Translating Aboriginal language and culture is a labour of love for Veronica Dobson, an Arrernte elder in Central Australia.
Although her family worked on cattle stations east of Alice Springs, Veronica was always taken out bush when her parents and grandparents weren’t working.
Her deep knowledge of the Arrernte lands and language has formed the basis of a highly respected career, in which she has worked to educate Indigenous and non-Indigenous people.
Veronica helped to establish Arrernte as a written language—a huge achievement and one strongly supported by her people. She has written educational materials to support her work teaching the language.
Through interpreting and translating, she has also served the wider community for many years.
Country is Veronica’s other great love. She knows the food and medicines of the Arrernte lands intimately and has co-authored books on botany.
For Veronica, land and language come together in efforts to educate and help the young people of Central Australia. Once a year, she goes out bush with other elders, teaching language, medicine and bush skills to Aboriginal kids.
‘It’s pretty effective,’ says Veronica, ‘People from all over seem to want to bring their troubled young people to go out and have a taste of the real tradition that’s still alive and going.’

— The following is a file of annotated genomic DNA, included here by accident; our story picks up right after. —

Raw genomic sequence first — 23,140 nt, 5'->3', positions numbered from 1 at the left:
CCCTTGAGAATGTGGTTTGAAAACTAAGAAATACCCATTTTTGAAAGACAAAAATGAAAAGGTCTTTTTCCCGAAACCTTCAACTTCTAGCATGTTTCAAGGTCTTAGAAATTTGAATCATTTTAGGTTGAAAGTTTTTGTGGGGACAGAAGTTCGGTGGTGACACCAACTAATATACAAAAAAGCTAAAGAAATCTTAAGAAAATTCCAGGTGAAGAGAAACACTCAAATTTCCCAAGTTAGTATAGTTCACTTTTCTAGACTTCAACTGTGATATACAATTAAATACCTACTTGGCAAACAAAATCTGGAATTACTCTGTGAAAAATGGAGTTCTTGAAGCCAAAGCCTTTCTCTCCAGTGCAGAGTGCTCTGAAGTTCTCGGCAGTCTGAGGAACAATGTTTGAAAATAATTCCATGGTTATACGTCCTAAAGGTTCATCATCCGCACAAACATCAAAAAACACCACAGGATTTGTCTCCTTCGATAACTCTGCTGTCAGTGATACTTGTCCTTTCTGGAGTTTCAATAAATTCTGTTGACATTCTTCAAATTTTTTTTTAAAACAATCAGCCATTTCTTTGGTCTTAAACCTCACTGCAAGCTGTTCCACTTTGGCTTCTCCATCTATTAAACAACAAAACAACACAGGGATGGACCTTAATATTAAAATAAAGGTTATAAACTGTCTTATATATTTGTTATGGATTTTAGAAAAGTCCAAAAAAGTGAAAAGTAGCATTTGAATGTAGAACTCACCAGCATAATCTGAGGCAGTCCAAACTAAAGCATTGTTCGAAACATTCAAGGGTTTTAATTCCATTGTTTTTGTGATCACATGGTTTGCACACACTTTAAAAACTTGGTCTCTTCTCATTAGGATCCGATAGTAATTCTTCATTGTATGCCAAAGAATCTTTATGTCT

‘To keep their culture strong, the next generations must have a firm grasp of traditional knowledge,’ says Veronica.
‘If they have to go and live out on land or country, wherever they come from, the knowledge is always there for them,’ she says. ‘They have to know how to survive on the land and find water or medicine or food.
‘We haven’t survived this long for no reason.’
In 2011, Veronica was appointed a Member of the Order of Australia for service to the Indigenous community as an Arrernte elder and traditional owner, as a linguist, naturalist and ecologist, and for service to the preservation of Aboriginal language and culture in central Australia.